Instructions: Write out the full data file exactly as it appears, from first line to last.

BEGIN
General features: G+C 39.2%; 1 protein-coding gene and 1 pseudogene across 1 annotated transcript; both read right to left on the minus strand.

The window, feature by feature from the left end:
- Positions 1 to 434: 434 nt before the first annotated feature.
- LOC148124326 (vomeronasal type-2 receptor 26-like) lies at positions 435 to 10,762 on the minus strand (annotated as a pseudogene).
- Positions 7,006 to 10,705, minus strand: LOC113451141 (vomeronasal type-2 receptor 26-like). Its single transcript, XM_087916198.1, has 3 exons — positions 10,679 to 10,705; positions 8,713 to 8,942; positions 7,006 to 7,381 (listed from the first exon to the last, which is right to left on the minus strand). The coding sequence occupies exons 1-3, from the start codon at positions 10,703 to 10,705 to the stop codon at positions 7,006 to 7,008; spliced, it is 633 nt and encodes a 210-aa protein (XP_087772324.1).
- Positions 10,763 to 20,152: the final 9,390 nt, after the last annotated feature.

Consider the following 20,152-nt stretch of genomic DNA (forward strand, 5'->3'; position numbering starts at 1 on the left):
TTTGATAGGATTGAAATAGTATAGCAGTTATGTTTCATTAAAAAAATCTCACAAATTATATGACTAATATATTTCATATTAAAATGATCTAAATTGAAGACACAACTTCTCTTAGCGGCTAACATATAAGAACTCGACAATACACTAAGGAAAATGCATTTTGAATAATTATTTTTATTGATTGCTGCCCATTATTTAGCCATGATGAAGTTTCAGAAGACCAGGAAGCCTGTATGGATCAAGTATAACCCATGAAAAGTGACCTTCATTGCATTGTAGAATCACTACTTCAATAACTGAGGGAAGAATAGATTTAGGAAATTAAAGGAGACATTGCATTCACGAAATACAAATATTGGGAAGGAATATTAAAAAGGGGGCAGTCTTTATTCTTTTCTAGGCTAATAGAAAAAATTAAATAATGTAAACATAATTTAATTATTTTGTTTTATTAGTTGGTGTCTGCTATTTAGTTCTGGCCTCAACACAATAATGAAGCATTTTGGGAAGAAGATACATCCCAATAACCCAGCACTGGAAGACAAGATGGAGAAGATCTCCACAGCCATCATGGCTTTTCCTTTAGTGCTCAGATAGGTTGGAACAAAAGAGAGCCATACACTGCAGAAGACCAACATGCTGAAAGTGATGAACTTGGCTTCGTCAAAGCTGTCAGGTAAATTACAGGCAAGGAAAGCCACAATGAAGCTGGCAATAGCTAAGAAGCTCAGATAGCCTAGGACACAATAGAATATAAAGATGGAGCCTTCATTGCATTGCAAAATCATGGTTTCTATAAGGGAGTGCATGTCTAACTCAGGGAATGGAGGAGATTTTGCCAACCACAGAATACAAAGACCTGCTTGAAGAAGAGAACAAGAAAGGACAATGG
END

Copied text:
General features: G+C 39.2%; 1 protein-coding gene and 1 pseudogene across 1 annotated transcript; both read right to left on the minus strand.

The window, feature by feature from the left end:
- Positions 1 to 434: 434 nt before the first annotated feature.
- LOC148124326 (vomeronasal type-2 receptor 26-like) lies at positions 435 to 10,762 on the minus strand (annotated as a pseudogene).
- Positions 7,006 to 10,705, minus strand: LOC113451141 (vomeronasal type-2 receptor 26-like). Its single transcript, XM_087916198.1, has 3 exons — positions 10,679 to 10,705; positions 8,713 to 8,942; positions 7,006 to 7,381 (listed from the first exon to the last, which is right to left on the minus strand). The coding sequence occupies exons 1-3, from the start codon at positions 10,703 to 10,705 to the stop codon at positions 7,006 to 7,008; spliced, it is 633 nt and encodes a 210-aa protein (XP_087772324.1).
- Positions 10,763 to 20,152: the final 9,390 nt, after the last annotated feature.

Consider the following 20,152-nt stretch of genomic DNA (forward strand, 5'->3'; position numbering starts at 1 on the left):
TTTGATAGGATTGAAATAGTATAGCAGTTATGTTTCATTAAAAAAATCTCACAAATTATATGACTAATATATTTCATATTAAAATGATCTAAATTGAAGACACAACTTCTCTTAGCGGCTAACATATAAGAACTCGACAATACACTAAGGAAAATGCATTTTGAATAATTATTTTTATTGATTGCTGCCCATTATTTAGCCATGATGAAGTTTCAGAAGACCAGGAAGCCTGTATGGATCAAGTATAACCCATGAAAAGTGACCTTCATTGCATTGTAGAATCACTACTTCAATAACTGAGGGAAGAATAGATTTAGGAAATTAAAGGAGACATTGCATTCACGAAATACAAATATTGGGAAGGAATATTAAAAAGGGGGCAGTCTTTATTCTTTTCTAGGCTAATAGAAAAAATTAAATAATGTAAACATAATTTAATTATTTTGTTTTATTAGTTGGTGTCTGCTATTTAGTTCTGGCCTCAACACAATAATGAAGCATTTTGGGAAGAAGATACATCCCAATAACCCAGCACTGGAAGACAAGATGGAGAAGATCTCCACAGCCATCATGGCTTTTCCTTTAGTGCTCAGATAGGTTGGAACAAAAGAGAGCCATACACTGCAGAAGACCAACATGCTGAAAGTGATGAACTTGGCTTCGTCAAAGCTGTCAGGTAAATTACAGGCAAGGAAAGCCACAATGAAGCTGGCAATAGCTAAGAAGCTCAGATAGCCTAGGACACAATAGAATATAAAGATGGAGCCTTCATTGCATTGCAAAATCATGGTTTCTATAAGGGAGTGCATGTCTAACTCAGGGAATGGAGGAGATTTTGCCAACCACAGAATACAAAGACCTGCTTGAAGAAGAGAACAAGAAAGGACAATGG